Waterborne and sanitation-related infections are one of the major contributors to diseases burden and mortality in the world with children and poor individuals in rural areas being the most affected. Different parasitic diseases such as giardiasis, toxoplasmodiasis, amoebiasis, cryptosporidiosis have been associated with contaminated drinking water. In this study, a survey on the parasitic contamination of drinking water sources was carried out in Anyigba and Iyale of Dekina Local Government Area of Kogi State, Nigeria, to evaluate the level of contamination of water sources and their public health implications
Results: A total of twelve waterborne parasites were observed in the water samples collected from the five streams with an overall prevalence of 15.6%. The individual prevalence of these parasites were 4.4% (Entamoeba species), 4.0% (Schistosoma haematobium), 2.6% (Giardia duodenale), 1.6% (Diphyllobothrium latum), 1.6% (Strongyloides stercoralis), 1.6% (Gastrodiscoides hominis), 1.2% (Trichuris trichiura), 1.2% (Taenia species), 0.8% (Ascaris lumbricoides), 0.8% (Hook worm), 0.8% (Isospora rivolta) and 0.4% (Hymenolepis diminuta). The prevalence of the parasites in the streams were 24.0% (Abujalake), 16.0% (Ajidam and Oganaji), 12.0% (Ajieko) and 10.0% (Ajietito).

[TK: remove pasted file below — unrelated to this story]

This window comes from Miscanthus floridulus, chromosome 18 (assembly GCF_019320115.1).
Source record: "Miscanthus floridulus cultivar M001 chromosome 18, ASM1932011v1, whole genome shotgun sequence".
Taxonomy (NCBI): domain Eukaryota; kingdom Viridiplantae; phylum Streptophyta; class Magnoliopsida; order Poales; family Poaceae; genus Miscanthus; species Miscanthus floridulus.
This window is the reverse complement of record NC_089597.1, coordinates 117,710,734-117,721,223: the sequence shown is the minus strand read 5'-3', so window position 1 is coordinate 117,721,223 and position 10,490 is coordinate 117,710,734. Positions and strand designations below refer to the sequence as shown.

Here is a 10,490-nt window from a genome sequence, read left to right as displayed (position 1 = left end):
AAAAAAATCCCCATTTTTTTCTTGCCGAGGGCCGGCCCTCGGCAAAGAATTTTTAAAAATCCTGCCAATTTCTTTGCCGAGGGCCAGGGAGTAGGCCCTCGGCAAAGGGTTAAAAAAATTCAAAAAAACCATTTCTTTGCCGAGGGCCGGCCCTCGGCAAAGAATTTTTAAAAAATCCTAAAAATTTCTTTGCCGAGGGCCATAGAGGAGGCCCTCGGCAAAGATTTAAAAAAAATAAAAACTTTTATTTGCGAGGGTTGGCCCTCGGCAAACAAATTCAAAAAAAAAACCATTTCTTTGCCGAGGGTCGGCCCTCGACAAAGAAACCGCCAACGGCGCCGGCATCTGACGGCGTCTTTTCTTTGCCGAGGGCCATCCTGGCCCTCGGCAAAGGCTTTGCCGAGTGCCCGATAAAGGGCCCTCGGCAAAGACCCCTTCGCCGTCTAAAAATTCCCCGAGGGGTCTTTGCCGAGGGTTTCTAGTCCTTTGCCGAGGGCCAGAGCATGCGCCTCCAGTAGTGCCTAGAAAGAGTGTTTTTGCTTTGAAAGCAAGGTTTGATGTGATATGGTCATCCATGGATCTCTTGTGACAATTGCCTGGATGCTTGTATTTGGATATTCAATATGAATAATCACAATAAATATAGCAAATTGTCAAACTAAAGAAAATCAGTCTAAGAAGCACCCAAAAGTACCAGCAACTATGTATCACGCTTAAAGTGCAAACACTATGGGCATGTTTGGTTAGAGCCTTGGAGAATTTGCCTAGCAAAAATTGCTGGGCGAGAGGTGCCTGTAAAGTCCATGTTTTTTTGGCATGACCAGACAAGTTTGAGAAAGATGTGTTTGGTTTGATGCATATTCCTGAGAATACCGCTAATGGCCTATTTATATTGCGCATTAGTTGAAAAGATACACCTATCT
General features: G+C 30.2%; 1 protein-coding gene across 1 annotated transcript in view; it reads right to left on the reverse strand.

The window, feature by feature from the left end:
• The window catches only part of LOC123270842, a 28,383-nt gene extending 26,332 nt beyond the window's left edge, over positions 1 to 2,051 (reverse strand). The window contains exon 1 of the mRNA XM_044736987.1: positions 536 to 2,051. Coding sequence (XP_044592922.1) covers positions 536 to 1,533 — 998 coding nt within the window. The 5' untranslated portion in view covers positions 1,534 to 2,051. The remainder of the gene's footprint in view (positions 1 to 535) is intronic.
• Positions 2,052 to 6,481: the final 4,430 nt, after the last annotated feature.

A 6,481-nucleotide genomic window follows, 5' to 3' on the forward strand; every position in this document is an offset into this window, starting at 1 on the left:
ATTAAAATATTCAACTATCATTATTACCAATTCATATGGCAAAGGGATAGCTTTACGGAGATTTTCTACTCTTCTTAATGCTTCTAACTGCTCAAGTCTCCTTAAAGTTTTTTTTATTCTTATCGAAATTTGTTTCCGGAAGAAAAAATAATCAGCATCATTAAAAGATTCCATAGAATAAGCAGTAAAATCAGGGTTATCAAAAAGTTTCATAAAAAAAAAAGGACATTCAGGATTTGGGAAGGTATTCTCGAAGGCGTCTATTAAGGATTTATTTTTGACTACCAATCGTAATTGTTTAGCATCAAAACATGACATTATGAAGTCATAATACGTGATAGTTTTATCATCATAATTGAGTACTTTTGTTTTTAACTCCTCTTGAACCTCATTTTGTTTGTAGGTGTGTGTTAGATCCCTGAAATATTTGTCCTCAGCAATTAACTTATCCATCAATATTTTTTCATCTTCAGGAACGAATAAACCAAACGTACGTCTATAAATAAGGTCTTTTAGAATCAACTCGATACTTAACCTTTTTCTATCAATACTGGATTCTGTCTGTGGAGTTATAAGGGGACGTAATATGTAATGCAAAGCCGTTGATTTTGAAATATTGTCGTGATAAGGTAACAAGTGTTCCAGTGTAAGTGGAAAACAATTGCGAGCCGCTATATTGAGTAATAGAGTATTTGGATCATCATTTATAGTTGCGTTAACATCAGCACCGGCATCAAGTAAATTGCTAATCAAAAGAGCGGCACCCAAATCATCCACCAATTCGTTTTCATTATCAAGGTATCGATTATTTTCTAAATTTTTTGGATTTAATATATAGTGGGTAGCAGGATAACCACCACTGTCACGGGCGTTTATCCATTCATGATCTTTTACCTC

Iyaji Florence Oyibo, Abuh Aishat, Yaro Clement Ameh, and Mohammed Danjuma, “Evaluation of Parasitic Contamination of Drinking Water Sources in the Rural Areas of Dekina Local Government Area, Kogi State, Nigeria.” American Journal of Public Health Research, vol. 6, no. 1 (2018): 1-3. doi: 10.12691/ajphr-6-1-1.
Categories: Research development